On the Diabatic Process and Standards of Living
by Srikant Krishna (firstname.lastname@example.org)
In thermodynamics, an adiabatic system is one that is isolated with respect to the transfer of heat. An example are two thermally sealed flasks of coffee, one warm, and one cold. This is an adiabatic system because in theory, no heat can be transferred between the two objects. The two flasks will forever maintain their own temperatures. We contrast this with the diabatic system, which as the nomenclature suggests, permits the exchange of heat between the two components. In this case, we would insert a conductive metal pipe between the two flasks. Over time, we can then expect that the temperatures of the two flasks will achieve equilibrium.
Prior to the 20th century (and in particular, the new millennium), ideas, languages, agriculture, buildings, technological implements – in other words culture and societies – were separated by vast distances, often only reachable through long and arduous voyages. This is one of the reasons why the merchant import/export trade was extremely profitable, regardless of the commodity or good being exchanged. In fact, many of the earliest corporations were formed precisely to engage in these sorts of enterprises. Historically, regions such as South Asia and East Asia contributed the lion’s share of the world’s GDP, until the development of European financial and military technology, and the concomitant colonial expansion of these nations. And thus the highly prized spices, textiles, and crafted goods of the East became available to world. In Africa, diamonds, gold, ivory and sadly even human beings were the prized exports. The gold, land, and natural resources of the Americas did not escape the machinations of European colonialists either.
The world was a very large place indeed, with an incredible diversity of culture and natural resources. Nations and cities began to become highly specialized based on the type of culture, resources, and economic activity that was transpiring at a particular locale. The first several millennia of human history were replete with a multitude of empires, and city-states with such ambtions. From the Hittites, Assyrians, Persians, Greeks, to the Romans all successfully laid claim to lands and people that extended far beyond their origins. For the purposes of this article, we begin during the Age of Colonization period during which European cities very rapidly achieved a status as a center of global import/export, and hence banking and finance advanced at an expedited pace in these regions. Other parts of the world that were colonies, rather than the centers of colonialism, specialized in resource extraction, manufacture of certain goods, and agriculture. This implicit diversity, a fundamental consequence of colonialism, created profound disparities not only in the sort of economic activity that was sited in a specific locale, but a host of ancillary institutional and organizational structures as well.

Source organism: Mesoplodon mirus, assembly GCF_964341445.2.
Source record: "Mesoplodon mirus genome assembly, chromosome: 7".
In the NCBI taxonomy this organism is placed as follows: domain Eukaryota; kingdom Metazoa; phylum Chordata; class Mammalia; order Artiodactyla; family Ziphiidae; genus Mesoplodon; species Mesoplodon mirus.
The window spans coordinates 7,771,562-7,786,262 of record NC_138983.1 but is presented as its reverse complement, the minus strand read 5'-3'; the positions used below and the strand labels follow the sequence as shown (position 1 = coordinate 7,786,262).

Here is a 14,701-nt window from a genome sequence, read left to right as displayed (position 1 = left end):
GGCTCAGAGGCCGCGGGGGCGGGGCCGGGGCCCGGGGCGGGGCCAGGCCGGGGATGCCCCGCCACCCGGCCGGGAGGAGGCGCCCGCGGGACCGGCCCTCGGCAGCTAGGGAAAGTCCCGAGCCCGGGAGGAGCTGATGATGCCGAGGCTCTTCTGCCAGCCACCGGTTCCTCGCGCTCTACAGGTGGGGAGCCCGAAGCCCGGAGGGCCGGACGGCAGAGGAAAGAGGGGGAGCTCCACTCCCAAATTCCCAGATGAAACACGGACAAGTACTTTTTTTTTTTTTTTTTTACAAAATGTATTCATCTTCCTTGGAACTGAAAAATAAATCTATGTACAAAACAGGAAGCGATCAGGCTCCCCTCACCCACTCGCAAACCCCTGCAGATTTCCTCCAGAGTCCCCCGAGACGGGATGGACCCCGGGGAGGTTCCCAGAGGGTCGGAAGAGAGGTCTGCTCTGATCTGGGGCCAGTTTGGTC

For example, the European centers of banking, finance, trade and engineering demanded that a substantial portion of the population become skilled and trained in these economic activities. Correspondingly, European universities were responsible for an astonishing array of advancements, and were the leading world-class centers of higher learning, technological innovation, and organizational and management skills. It is interesting to note how European cities displaced the previous centers of trade, learning, and technology that existed primarily in the Islamic world during the Dark Ages that also engaged in somewhat similar forms of colonialism throughout the Middle East and North Africa. A further consequence of the European domination of global economic activity was that capital formation and retention was preserved regionally and nationally within the very same European centers. For example, if a well-networked group of investors or entrepreneurs sought to raise funding for their enterprises, regardless of the particular type of activity, then the most obvious sources would be likely situated in England, Italy, the Netherlands, France, Spain, and other major economic hubs.
The heterogeneity imposed by differential economic activity produced stark sociological disparities in living standards, life expectancy, education, and population growth. For example, a diamond miner from the African continent had virtually no access to education, technology, or capital to improve his standard of living, and therefore the entire concept of social mobility was virtually absent in most of the world except for the major economic centers. This is not to say that cultural factors did not play a significant role as for example in Japan or India, but the notion of an individual from a poor or middle class background achieving education, forming networks with the priveleged, and being able to live a much more comfortable life than his or her previous generations was an exceptionally rare circumstance except in the European circles – even of which this was an improbability.